My mother says, My hands know everything. They sense---they cannot
smell, they cannot taste---but they sense any sort of difference. They know.

She pretends to talk to me but she is actually thinking aloud: when
he returns at night, there is something different. His shirt is softer.
Not the rumpled texture, but fresh, as if it has been washed and ironed.
The weave is different too, I think. And your father's skin is softer, like
yours. As if he has taken a long bath. When he leaves in the morning,
I take him by the waist and I am startled. He is much thinner.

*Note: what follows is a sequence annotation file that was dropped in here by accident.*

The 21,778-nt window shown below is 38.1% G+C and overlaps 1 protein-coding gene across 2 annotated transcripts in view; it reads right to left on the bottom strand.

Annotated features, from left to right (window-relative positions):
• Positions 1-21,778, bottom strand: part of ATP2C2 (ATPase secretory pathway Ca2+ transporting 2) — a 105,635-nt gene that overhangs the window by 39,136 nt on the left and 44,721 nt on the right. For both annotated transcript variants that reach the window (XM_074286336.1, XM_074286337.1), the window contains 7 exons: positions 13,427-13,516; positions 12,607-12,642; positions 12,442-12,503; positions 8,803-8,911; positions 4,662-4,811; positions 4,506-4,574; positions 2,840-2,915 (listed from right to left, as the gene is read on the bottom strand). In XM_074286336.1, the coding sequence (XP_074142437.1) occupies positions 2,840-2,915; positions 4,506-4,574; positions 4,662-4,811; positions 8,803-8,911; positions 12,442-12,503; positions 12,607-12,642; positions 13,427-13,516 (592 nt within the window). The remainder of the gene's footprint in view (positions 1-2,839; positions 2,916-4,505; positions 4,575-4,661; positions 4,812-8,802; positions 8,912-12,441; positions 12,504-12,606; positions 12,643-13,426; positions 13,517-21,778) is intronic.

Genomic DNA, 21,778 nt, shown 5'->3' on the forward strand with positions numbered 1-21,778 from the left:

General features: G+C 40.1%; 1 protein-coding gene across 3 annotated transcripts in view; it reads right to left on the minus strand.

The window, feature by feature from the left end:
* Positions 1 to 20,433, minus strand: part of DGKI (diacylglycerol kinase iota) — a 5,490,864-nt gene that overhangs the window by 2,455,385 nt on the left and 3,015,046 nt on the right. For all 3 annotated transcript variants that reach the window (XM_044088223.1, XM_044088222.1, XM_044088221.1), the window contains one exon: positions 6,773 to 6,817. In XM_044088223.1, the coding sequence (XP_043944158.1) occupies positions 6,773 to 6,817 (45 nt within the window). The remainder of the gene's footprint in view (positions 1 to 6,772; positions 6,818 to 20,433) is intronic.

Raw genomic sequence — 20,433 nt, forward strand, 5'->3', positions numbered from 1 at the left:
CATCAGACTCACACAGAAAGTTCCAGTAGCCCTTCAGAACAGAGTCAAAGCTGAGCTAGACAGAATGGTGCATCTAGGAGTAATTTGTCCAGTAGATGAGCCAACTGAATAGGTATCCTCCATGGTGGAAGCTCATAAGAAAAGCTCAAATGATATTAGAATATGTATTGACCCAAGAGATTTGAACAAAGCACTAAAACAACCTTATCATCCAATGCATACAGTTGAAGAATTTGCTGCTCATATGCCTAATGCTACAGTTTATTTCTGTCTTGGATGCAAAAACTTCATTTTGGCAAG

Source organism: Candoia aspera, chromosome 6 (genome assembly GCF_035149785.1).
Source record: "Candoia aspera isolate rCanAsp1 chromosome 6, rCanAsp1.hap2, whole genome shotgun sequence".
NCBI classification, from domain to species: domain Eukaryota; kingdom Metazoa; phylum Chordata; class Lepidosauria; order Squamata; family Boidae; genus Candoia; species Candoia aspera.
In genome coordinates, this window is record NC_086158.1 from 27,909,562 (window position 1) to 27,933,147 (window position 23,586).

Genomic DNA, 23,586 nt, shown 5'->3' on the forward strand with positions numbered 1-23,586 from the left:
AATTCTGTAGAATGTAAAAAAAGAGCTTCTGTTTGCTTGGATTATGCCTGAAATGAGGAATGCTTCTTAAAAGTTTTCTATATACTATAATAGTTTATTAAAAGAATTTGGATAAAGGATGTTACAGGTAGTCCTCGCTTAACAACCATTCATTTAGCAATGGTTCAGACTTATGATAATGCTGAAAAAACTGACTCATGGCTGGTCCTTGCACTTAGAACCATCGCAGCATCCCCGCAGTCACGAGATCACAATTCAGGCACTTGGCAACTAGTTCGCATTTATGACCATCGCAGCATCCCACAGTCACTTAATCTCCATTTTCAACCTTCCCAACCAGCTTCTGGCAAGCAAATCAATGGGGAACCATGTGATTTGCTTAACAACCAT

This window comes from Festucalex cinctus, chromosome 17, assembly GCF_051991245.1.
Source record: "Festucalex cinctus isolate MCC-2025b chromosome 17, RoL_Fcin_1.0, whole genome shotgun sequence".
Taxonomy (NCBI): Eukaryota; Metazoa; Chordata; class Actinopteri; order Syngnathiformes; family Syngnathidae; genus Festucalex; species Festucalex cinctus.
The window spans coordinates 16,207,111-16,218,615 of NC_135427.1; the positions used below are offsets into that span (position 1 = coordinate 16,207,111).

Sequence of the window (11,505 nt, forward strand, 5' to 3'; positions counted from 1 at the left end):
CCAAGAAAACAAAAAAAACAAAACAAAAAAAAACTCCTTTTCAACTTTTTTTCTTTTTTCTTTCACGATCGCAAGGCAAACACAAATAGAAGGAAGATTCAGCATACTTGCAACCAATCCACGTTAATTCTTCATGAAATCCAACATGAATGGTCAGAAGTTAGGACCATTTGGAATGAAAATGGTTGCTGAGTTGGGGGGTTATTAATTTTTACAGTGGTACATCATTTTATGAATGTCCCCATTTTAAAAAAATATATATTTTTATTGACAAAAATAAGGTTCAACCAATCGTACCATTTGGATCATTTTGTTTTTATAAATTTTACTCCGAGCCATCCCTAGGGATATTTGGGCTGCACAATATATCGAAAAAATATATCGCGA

There is scarcely anything to hold. He smiles. Have you seen such a smile?
What do you think of his smile? Isn't it like a sliver of metal?

And he sometimes laughs--when I ask him why, he just smiles.
It's not a kind smile. He has a secret.

Like this sort of secret? I ask her, cupping my hands together.
She puts my hands in hers, pressing the fingers and then she lifts me onto
her lap. She puts my hands on her temple as if to feel for bumps.

Jonnah, can you feel anything? I get these odd little headaches in the
morning. They sit there, in the back of my neck. Twinges. I feel as though
his smile has cut me in the head. I feel like I have his aluminium embedded
in my skull. Can you find it for me? Can you pull it out for me with your
two cat hands?

All night I am sifting my fingers in her hair. And then, once, I think I feel something very sharp, like a horn. I have found it.

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